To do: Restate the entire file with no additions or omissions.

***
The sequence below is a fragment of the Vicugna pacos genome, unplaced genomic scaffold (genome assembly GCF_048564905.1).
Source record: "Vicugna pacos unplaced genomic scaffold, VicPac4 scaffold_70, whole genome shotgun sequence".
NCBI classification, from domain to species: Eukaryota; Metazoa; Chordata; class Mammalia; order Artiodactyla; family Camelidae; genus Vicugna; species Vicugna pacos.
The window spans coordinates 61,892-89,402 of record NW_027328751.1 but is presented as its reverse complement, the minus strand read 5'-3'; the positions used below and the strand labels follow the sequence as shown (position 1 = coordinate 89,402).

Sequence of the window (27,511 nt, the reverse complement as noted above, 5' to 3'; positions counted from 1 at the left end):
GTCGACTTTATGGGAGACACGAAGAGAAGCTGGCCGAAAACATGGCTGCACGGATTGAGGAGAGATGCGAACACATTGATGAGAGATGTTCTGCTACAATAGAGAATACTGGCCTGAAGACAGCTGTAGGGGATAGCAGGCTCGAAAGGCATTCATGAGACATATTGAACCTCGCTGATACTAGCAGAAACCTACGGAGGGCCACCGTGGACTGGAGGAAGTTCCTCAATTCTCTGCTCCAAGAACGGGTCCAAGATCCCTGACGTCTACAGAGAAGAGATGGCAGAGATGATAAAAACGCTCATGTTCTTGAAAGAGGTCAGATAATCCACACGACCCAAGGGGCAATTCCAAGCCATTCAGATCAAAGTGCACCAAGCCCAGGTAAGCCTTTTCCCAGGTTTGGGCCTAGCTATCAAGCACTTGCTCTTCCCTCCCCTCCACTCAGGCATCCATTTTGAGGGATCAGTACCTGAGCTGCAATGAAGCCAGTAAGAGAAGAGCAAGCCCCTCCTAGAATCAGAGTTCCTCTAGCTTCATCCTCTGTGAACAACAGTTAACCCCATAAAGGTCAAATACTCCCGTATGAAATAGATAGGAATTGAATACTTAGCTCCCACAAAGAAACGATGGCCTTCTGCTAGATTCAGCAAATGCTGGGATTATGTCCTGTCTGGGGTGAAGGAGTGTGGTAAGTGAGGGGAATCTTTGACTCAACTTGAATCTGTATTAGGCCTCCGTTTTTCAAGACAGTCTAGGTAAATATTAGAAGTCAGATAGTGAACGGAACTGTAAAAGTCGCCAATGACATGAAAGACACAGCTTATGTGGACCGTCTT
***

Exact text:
The sequence below is a fragment of the Vicugna pacos genome, unplaced genomic scaffold (genome assembly GCF_048564905.1).
Source record: "Vicugna pacos unplaced genomic scaffold, VicPac4 scaffold_70, whole genome shotgun sequence".
NCBI classification, from domain to species: Eukaryota; Metazoa; Chordata; class Mammalia; order Artiodactyla; family Camelidae; genus Vicugna; species Vicugna pacos.
The window spans coordinates 61,892-89,402 of record NW_027328751.1 but is presented as its reverse complement, the minus strand read 5'-3'; the positions used below and the strand labels follow the sequence as shown (position 1 = coordinate 89,402).

Sequence of the window (27,511 nt, the reverse complement as noted above, 5' to 3'; positions counted from 1 at the left end):
GTCGACTTTATGGGAGACACGAAGAGAAGCTGGCCGAAAACATGGCTGCACGGATTGAGGAGAGATGCGAACACATTGATGAGAGATGTTCTGCTACAATAGAGAATACTGGCCTGAAGACAGCTGTAGGGGATAGCAGGCTCGAAAGGCATTCATGAGACATATTGAACCTCGCTGATACTAGCAGAAACCTACGGAGGGCCACCGTGGACTGGAGGAAGTTCCTCAATTCTCTGCTCCAAGAACGGGTCCAAGATCCCTGACGTCTACAGAGAAGAGATGGCAGAGATGATAAAAACGCTCATGTTCTTGAAAGAGGTCAGATAATCCACACGACCCAAGGGGCAATTCCAAGCCATTCAGATCAAAGTGCACCAAGCCCAGGTAAGCCTTTTCCCAGGTTTGGGCCTAGCTATCAAGCACTTGCTCTTCCCTCCCCTCCACTCAGGCATCCATTTTGAGGGATCAGTACCTGAGCTGCAATGAAGCCAGTAAGAGAAGAGCAAGCCCCTCCTAGAATCAGAGTTCCTCTAGCTTCATCCTCTGTGAACAACAGTTAACCCCATAAAGGTCAAATACTCCCGTATGAAATAGATAGGAATTGAATACTTAGCTCCCACAAAGAAACGATGGCCTTCTGCTAGATTCAGCAAATGCTGGGATTATGTCCTGTCTGGGGTGAAGGAGTGTGGTAAGTGAGGGGAATCTTTGACTCAACTTGAATCTGTATTAGGCCTCCGTTTTTCAAGACAGTCTAGGTAAATATTAGAAGTCAGATAGTGAACGGAACTGTAAAAGTCGCCAATGACATGAAAGACACAGCTTATGTGGACCGTCTT